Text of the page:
The results of several clinical trials suggest that gamma oryzanol supplementation can help people with gastritis and other gastrointestinal complaints. In one study, people with chronic gastritis were given 300 mg of gamma oryzanol per day.19 After two weeks, 23% of people taking gamma oryzanol reported that it was “extremely effective” and 55% rated it as “moderately effective.” Another study produced similar results: People with various types of gastritis received 300 mg of gamma oryzanol per day. After two weeks, more than 62% of those with superficial gastritis, more than 87% of those with atrophic gastritis, and all people with erosive gastritis experienced improvement. These results were confirmed in a large study involving approximately 2,000 people with various gastrointestinal complaints, including several forms of gastritis.20 Some of these people required as much as 600 mg per day for symptoms to improve. People with gastritis wishing to take gamma oryzanol for more than six months, or in amounts exceeding 300 mg per day, should first consult with a physician.
Various amino acids have shown promise for people with gastritis. In a double-blind trial, taking 200 mg of cysteine four times daily provided significant benefit for people with bleeding gastritis caused by NSAIDs (such as aspirin).21 Cysteine is a sulfur-containing amino acid that stimulates healing of gastritis. In a preliminary trial, 1–4 grams per day of NAC (N-acetyl cysteine) given to people with atrophic gastritis for four weeks appeared to increase healing.22 Glutamine, another amino acid is a main energy source for cells in the stomach and supplementation may increase blood flow to this region.23 Patients in surgical intensive care units often develop gastrointestinal problems related to a glutamine deficiency.24 When burn victims were supplemented with glutamine, they did not develop stress ulcers, even after several operations.25 Nevertheless, it remains unclear to what extent glutamine supplementation might prevent or help existing gastritis. Preliminary evidence suggests the amino acid arginine may both protect the stomach and increase its blood flow,26 but research has yet to investigate the effects of arginine supplementation in people with gastritis.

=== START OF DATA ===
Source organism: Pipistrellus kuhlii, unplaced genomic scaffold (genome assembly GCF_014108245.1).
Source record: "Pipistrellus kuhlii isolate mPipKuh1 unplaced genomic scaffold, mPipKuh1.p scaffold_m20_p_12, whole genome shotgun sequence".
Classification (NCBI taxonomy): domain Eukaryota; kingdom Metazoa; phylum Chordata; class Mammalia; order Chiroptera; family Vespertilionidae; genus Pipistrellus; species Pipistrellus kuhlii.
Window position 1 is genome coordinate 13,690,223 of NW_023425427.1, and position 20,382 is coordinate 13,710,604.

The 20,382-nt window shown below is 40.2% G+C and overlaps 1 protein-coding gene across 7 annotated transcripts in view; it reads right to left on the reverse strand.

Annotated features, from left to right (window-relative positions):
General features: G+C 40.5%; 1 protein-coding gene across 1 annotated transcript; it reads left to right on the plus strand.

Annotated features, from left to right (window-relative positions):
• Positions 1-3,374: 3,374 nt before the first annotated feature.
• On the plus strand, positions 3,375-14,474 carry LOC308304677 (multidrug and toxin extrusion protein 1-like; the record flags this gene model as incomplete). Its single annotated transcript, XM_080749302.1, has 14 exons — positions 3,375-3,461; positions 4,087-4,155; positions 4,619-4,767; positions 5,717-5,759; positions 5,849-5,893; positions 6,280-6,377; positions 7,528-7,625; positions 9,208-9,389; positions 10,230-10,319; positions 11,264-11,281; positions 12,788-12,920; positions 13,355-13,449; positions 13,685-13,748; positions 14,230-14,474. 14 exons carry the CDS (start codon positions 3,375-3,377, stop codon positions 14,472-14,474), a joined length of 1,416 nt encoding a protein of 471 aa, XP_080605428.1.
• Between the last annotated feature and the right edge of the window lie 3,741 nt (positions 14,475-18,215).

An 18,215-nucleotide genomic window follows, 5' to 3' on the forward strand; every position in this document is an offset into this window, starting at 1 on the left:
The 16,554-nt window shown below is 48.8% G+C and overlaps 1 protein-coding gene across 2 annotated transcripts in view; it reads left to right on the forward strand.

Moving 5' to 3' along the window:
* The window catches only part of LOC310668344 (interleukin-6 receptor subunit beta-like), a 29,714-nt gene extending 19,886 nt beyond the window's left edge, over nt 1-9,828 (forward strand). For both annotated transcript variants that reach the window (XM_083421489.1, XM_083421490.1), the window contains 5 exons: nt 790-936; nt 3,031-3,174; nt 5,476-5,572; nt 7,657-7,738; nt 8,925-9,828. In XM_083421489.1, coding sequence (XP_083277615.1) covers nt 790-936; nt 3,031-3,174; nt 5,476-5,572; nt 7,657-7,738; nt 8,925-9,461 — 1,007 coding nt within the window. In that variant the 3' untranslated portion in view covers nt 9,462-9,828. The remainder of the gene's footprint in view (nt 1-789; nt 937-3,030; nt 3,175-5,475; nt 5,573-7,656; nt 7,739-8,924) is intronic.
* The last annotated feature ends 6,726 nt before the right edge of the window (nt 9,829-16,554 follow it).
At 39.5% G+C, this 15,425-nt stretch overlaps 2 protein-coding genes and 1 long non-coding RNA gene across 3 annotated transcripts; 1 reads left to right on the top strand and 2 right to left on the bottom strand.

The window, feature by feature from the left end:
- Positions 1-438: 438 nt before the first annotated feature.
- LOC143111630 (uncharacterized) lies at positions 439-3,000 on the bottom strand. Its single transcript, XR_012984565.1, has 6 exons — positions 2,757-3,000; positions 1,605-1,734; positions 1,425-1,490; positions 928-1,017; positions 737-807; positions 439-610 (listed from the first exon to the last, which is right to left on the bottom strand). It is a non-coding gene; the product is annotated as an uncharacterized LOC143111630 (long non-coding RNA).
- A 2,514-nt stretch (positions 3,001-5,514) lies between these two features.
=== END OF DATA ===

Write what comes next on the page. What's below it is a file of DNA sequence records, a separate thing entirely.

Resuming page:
The antioxidant beta-carotene may reduce free radical damage in the stomach,27 and eating foods high in beta-carotene has been linked to a decreased risk of developing chronic atrophic gastritis.28 Moreover, people with active gastritis have been reported to have low levels of beta-carotene in their stomachs.29 In a preliminary trial, giving 30,000 IU of beta-carotene per day to people with ulcers or gastritis led to the disappearance of gastric erosions.30 In another study, combining vitamin C and beta-carotene also led to improvement in most people with chronic atrophic gastritis.31
Zinc and vitamin A, nutrients that aid in healing, are commonly used to help people with peptic ulcers. For example, the ulcers of people taking 50 mg of zinc three times per day healed three times faster than those of people who took placebo.32 Since some types of gastritis can progress to peptic ulcer, it is possible that taking it may be useful. Nevertheless, the research does not yet show that zinc specifically helps people with gastritis. The amount of zinc used in this study is very high compared with what most people take (15–40 mg per day). Even at these lower levels, it is necessary to take 1–3 mg of copper per day to avoid a zinc-induced copper deficiency.